Book Review: Fascia in Sport and Movement ed. Robert Schleip and Amanda Baker
A book in 2 sections reviewed by Kathleen Hill: more hardgoing scientific language in the first Theory section; the second, on Clinical Application, explores fascial fitness including elastic storage and recoil dynamics. It also describes how fascial training can be useful in specific sports. Not all this is evidence-backed, but Kathleen found it shone some light on a somewhat neglected and poorly understood area.
How to Lie With Statistics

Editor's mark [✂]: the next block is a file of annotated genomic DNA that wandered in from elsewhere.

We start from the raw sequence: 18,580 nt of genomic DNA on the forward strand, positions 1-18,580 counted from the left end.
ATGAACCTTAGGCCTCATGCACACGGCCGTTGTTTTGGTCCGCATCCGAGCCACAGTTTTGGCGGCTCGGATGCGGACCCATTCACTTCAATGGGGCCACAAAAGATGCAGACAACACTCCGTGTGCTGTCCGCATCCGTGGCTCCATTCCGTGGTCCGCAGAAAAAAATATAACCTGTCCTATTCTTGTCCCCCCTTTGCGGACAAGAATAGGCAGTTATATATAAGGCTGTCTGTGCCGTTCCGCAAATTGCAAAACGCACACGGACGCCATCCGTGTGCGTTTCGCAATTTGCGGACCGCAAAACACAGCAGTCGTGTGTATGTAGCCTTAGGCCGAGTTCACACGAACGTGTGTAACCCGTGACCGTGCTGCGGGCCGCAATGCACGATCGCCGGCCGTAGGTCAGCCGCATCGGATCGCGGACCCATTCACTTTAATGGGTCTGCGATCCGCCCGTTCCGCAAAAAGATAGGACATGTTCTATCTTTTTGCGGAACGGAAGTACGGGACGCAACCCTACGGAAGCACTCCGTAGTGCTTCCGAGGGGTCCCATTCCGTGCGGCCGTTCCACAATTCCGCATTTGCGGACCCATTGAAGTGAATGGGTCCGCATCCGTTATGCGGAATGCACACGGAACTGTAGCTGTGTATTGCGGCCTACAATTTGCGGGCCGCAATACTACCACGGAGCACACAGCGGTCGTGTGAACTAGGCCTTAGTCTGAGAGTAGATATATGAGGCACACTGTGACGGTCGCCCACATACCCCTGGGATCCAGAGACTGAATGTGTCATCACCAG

There I was basking in the glow from the recent survey findings that 96% of osteopathic patients give us a high confidence rating, when David Rodway goes and confuses me, by pointing out that only 10% of people who haven’t been to us have ‘a lot of confidence’ in us. Theostoepath editor makes a spirited defence, and it is true that 55% have a fair amount of confidence, making 65% of people who’ve never seen an osteopath at least having some confidence, and about a third saying they don’t’ know. A relatively small percentage have no confidence., You can get in a muddle with all these numbers and what they mean. Maybe we do just choose what statistics we want and apply them how we like, really.
So there we are, another edition over, hope I’ve picked out all the bits you need to know. CPD, the ODG, patients perceptions and risk seem to feature pretty strongly. See you in 2 months.